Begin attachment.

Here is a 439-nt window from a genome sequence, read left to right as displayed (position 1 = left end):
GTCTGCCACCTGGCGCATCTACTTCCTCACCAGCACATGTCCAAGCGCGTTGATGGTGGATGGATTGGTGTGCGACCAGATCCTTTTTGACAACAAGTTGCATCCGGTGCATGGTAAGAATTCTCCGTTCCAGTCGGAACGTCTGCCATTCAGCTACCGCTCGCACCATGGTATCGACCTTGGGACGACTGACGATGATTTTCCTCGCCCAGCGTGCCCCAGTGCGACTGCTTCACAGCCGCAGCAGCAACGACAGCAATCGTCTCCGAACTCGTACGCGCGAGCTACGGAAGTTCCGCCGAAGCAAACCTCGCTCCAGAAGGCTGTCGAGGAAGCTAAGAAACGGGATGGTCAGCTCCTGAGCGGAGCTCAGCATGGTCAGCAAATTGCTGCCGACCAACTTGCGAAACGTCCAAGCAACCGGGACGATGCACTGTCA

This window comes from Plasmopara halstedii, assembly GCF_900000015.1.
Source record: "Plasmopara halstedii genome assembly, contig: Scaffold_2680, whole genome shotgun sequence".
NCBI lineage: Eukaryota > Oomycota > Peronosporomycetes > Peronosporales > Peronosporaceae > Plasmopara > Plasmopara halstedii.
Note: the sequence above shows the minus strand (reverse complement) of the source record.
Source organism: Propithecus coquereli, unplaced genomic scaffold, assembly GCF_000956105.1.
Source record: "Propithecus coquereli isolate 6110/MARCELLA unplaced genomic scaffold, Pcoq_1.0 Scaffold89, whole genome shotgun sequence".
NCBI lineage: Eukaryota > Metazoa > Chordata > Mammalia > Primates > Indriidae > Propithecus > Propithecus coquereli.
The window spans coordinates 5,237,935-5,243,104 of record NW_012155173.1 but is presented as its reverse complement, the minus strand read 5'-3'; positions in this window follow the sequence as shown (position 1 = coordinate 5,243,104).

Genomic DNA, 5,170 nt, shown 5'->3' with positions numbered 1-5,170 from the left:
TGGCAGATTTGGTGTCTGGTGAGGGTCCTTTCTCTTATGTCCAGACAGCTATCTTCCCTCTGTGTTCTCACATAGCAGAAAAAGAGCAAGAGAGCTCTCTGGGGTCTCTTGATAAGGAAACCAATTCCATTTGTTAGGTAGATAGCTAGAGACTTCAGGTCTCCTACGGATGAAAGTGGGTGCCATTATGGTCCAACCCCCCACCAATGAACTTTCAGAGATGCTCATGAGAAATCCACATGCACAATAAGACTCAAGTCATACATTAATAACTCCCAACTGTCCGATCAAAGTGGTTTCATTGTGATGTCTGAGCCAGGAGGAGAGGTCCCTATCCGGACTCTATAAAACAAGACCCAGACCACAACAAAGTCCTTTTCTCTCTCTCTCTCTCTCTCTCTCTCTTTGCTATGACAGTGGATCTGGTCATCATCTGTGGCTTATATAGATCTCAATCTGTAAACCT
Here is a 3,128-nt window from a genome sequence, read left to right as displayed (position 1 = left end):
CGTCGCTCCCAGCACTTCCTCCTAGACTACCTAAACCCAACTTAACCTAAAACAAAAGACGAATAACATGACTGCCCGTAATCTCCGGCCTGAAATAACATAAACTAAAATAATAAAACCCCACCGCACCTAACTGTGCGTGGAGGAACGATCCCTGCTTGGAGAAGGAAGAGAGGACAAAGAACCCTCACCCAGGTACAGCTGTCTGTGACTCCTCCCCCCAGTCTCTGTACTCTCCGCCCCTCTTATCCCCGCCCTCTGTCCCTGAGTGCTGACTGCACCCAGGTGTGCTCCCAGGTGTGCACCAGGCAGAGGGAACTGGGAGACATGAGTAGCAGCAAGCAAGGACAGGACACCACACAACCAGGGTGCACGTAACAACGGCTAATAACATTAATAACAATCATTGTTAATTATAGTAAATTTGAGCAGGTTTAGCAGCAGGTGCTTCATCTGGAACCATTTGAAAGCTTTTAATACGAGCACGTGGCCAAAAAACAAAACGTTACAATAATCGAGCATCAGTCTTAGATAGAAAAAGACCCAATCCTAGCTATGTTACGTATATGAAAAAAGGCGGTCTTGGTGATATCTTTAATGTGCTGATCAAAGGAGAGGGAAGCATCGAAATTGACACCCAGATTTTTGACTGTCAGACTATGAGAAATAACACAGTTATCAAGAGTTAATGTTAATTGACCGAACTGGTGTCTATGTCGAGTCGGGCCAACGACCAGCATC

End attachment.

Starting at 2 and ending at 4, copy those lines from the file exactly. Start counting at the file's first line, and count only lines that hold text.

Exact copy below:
GTCTGCCACCTGGCGCATCTACTTCCTCACCAGCACATGTCCAAGCGCGTTGATGGTGGATGGATTGGTGTGCGACCAGATCCTTTTTGACAACAAGTTGCATCCGGTGCATGGTAAGAATTCTCCGTTCCAGTCGGAACGTCTGCCATTCAGCTACCGCTCGCACCATGGTATCGACCTTGGGACGACTGACGATGATTTTCCTCGCCCAGCGTGCCCCAGTGCGACTGCTTCACAGCCGCAGCAGCAACGACAGCAATCGTCTCCGAACTCGTACGCGCGAGCTACGGAAGTTCCGCCGAAGCAAACCTCGCTCCAGAAGGCTGTCGAGGAAGCTAAGAAACGGGATGGTCAGCTCCTGAGCGGAGCTCAGCATGGTCAGCAAATTGCTGCCGACCAACTTGCGAAACGTCCAAGCAACCGGGACGATGCACTGTCA

This window comes from Plasmopara halstedii, assembly GCF_900000015.1.
Source record: "Plasmopara halstedii genome assembly, contig: Scaffold_2680, whole genome shotgun sequence".